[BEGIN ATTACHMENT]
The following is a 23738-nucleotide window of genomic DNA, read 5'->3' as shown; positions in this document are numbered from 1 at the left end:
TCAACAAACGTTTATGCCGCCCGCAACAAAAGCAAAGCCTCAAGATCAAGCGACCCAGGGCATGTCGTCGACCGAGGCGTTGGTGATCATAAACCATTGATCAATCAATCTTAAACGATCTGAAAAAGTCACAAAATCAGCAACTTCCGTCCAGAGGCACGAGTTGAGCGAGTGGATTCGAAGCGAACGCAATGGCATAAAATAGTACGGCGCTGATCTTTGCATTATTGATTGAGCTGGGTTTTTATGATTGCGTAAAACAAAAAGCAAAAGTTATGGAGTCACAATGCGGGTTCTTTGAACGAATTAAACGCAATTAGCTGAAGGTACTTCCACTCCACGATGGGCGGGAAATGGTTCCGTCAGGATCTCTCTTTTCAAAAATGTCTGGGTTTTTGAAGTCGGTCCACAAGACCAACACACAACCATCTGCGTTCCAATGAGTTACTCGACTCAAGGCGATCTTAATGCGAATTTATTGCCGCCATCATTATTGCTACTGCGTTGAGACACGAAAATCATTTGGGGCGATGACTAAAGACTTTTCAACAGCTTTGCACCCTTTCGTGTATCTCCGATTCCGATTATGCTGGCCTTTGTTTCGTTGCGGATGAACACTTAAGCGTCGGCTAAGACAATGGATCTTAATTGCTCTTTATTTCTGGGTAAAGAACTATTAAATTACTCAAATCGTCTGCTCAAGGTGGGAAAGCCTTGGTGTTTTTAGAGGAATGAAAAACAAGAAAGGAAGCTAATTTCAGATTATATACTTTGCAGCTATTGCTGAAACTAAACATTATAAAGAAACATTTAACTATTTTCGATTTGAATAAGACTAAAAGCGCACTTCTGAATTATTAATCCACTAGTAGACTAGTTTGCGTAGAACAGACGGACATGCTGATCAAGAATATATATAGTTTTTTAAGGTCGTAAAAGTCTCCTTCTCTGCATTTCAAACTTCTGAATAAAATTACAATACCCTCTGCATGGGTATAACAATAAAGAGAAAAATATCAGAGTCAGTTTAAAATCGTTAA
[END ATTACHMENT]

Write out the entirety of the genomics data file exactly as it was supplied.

The following is a 23738-nucleotide window of genomic DNA, read 5'->3' as shown; positions in this document are numbered from 1 at the left end:
TCAACAAACGTTTATGCCGCCCGCAACAAAAGCAAAGCCTCAAGATCAAGCGACCCAGGGCATGTCGTCGACCGAGGCGTTGGTGATCATAAACCATTGATCAATCAATCTTAAACGATCTGAAAAAGTCACAAAATCAGCAACTTCCGTCCAGAGGCACGAGTTGAGCGAGTGGATTCGAAGCGAACGCAATGGCATAAAATAGTACGGCGCTGATCTTTGCATTATTGATTGAGCTGGGTTTTTATGATTGCGTAAAACAAAAAGCAAAAGTTATGGAGTCACAATGCGGGTTCTTTGAACGAATTAAACGCAATTAGCTGAAGGTACTTCCACTCCACGATGGGCGGGAAATGGTTCCGTCAGGATCTCTCTTTTCAAAAATGTCTGGGTTTTTGAAGTCGGTCCACAAGACCAACACACAACCATCTGCGTTCCAATGAGTTACTCGACTCAAGGCGATCTTAATGCGAATTTATTGCCGCCATCATTATTGCTACTGCGTTGAGACACGAAAATCATTTGGGGCGATGACTAAAGACTTTTCAACAGCTTTGCACCCTTTCGTGTATCTCCGATTCCGATTATGCTGGCCTTTGTTTCGTTGCGGATGAACACTTAAGCGTCGGCTAAGACAATGGATCTTAATTGCTCTTTATTTCTGGGTAAAGAACTATTAAATTACTCAAATCGTCTGCTCAAGGTGGGAAAGCCTTGGTGTTTTTAGAGGAATGAAAAACAAGAAAGGAAGCTAATTTCAGATTATATACTTTGCAGCTATTGCTGAAACTAAACATTATAAAGAAACATTTAACTATTTTCGATTTGAATAAGACTAAAAGCGCACTTCTGAATTATTAATCCACTAGTAGACTAGTTTGCGTAGAACAGACGGACATGCTGATCAAGAATATATATAGTTTTTTAAGGTCGTAAAAGTCTCCTTCTCTGCATTTCAAACTTCTGAATAAAATTACAATACCCTCTGCATGGGTATAACAATAAAGAGAAAAATATCAGAGTCAGTTTAAAATCGTTAA